Here are a few examples of what to look for, during the Spring time, in the produce section or your farmers market: sugar snap peas, strawberries, asparagus, radishes, rhubarb and morel mushrooms just to name a few. Many of these foods can be teamed together in a salad or side dish to provide the best tasting, highest quality food available.
I first heard the phrase “clean eating” about a year ago at my local CrossFit gym. I immediately liked the term. It was a concise way of saying that someone wanted to consume whole, unprocessed, straight from nature foods. This is by no means a new concept, but I love that this phrase “clean eating” is circulating around the health conscious community. It’s helping to energize and give focus to the next generation of educated consumers.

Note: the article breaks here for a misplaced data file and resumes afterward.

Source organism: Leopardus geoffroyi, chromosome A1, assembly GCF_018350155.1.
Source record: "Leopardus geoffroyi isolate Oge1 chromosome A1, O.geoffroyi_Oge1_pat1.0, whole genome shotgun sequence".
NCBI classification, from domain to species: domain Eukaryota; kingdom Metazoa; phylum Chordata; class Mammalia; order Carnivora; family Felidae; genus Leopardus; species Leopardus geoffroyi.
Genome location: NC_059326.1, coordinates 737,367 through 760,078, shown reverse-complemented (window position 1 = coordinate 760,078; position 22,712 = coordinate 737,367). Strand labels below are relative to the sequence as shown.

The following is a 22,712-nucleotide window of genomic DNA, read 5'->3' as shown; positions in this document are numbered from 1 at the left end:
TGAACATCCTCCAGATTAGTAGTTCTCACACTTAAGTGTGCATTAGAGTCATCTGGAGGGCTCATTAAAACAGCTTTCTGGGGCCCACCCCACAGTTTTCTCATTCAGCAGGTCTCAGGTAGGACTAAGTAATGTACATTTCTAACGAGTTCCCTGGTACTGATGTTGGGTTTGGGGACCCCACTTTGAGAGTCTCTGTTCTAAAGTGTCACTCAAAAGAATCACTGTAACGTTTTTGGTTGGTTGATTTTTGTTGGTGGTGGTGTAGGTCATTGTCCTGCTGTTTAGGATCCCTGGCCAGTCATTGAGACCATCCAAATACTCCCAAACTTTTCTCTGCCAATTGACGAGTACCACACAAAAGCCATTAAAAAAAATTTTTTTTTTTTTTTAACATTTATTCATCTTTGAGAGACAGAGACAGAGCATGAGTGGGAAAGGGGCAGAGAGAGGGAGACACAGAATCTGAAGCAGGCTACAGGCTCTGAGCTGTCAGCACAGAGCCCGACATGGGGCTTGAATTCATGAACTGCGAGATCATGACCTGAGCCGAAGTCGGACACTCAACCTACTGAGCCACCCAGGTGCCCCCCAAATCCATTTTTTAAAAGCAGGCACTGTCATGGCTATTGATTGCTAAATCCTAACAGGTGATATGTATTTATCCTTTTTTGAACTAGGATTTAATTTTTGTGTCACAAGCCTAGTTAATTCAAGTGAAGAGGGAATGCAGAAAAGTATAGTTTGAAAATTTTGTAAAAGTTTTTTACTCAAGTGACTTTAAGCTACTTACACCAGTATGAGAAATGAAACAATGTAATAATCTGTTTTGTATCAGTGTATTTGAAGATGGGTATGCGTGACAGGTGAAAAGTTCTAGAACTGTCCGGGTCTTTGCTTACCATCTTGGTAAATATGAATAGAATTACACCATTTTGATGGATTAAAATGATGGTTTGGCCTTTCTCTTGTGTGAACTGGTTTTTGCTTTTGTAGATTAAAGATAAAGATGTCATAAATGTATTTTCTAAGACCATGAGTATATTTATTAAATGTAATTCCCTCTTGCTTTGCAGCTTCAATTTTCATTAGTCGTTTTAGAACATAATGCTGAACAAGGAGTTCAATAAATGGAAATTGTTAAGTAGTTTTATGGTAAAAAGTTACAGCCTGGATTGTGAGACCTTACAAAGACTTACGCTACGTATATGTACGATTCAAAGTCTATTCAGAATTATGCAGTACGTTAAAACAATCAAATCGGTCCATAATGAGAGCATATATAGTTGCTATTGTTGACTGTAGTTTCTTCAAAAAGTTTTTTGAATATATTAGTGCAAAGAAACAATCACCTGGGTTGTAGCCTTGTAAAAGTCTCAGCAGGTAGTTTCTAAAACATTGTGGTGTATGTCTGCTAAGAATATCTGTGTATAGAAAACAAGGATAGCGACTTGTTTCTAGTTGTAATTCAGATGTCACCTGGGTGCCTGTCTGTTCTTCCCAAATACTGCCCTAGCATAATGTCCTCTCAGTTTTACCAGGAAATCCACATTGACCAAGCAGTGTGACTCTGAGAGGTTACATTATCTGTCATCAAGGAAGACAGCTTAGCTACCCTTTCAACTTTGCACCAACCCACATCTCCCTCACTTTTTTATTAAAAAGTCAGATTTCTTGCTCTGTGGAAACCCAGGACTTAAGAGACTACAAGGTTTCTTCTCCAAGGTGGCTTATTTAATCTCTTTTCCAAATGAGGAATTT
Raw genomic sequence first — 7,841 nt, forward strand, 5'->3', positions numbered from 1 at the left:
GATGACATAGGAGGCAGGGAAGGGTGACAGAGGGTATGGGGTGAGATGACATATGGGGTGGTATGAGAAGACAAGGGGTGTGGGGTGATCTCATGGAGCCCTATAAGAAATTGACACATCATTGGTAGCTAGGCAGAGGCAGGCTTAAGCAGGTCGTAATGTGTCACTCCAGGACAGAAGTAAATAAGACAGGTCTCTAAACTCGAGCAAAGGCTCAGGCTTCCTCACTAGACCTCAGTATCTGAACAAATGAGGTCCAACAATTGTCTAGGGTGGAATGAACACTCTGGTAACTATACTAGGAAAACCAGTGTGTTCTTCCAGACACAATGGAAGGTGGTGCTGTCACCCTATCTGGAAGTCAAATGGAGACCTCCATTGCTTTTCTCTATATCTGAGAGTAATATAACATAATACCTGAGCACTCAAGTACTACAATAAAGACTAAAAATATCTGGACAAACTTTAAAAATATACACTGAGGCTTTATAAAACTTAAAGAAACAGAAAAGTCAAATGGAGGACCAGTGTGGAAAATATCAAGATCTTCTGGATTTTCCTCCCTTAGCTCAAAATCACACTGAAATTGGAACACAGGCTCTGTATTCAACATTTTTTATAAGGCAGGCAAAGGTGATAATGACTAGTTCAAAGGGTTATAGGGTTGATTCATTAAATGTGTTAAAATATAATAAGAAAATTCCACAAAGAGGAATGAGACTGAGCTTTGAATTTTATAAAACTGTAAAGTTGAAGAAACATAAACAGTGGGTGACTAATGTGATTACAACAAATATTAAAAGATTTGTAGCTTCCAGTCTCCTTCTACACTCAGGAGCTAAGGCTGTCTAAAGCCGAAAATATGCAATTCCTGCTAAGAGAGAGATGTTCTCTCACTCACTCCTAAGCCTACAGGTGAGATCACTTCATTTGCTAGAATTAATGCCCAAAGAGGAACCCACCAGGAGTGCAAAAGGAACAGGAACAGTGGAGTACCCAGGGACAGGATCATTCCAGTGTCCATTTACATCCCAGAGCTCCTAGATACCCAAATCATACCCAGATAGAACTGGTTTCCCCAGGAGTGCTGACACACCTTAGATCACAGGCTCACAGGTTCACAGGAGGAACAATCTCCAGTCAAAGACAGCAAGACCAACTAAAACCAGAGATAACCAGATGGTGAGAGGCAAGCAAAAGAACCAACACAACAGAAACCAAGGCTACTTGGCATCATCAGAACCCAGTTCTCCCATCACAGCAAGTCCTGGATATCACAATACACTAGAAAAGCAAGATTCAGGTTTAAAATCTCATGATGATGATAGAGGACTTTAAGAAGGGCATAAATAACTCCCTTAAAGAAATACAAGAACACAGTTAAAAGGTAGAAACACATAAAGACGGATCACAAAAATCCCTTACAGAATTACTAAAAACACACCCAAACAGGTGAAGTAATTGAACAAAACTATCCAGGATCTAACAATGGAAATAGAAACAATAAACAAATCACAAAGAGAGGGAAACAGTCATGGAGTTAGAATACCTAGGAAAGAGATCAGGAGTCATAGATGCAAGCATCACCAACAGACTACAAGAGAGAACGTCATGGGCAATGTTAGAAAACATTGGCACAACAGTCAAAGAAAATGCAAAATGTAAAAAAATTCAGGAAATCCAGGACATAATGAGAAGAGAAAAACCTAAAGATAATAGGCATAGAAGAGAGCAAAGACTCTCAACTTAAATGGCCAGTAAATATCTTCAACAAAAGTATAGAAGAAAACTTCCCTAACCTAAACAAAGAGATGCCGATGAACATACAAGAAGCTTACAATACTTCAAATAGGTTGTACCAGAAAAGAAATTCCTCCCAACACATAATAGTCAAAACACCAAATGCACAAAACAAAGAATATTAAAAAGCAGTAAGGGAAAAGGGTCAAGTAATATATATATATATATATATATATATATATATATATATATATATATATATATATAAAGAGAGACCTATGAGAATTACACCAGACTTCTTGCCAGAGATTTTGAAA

Clean eaters strive to daily incorporate vegetables, fruit, whole grains, healthy proteins and fats. They also strive to limit refined grains, trans fats, added sugars and colorings/dyes added to packaged food. Consuming clean foods is not a diet trend, it’s more of a philosophy of meal planning. It doesn’t revolve around consuming more or less of a specific food group. Clean eating simply challenges consumers to pick more farm fresh foods, and when purchasing packaged items reading the ingredient list.
When adapting a clean eating lifestyle strive to incorporate plant based foods at every meal and snack. When shopping for foods located in the main aisles of your store simply look at the ingredient list to ensure that it’s relatively short and free of unidentifiable additives. Purchasing foods with the certified organic label is a great way to ensure you’re staying clear of artificial coloring and flavors. Clean eating can be a rewarding way to simplify your meal preparation and enjoy more of what nature has to offer.
1 large Clearly Organic egg
3/4 cup sugar
1 teaspoon baking soda
1 teaspoon Clearly Organic pure vanilla extract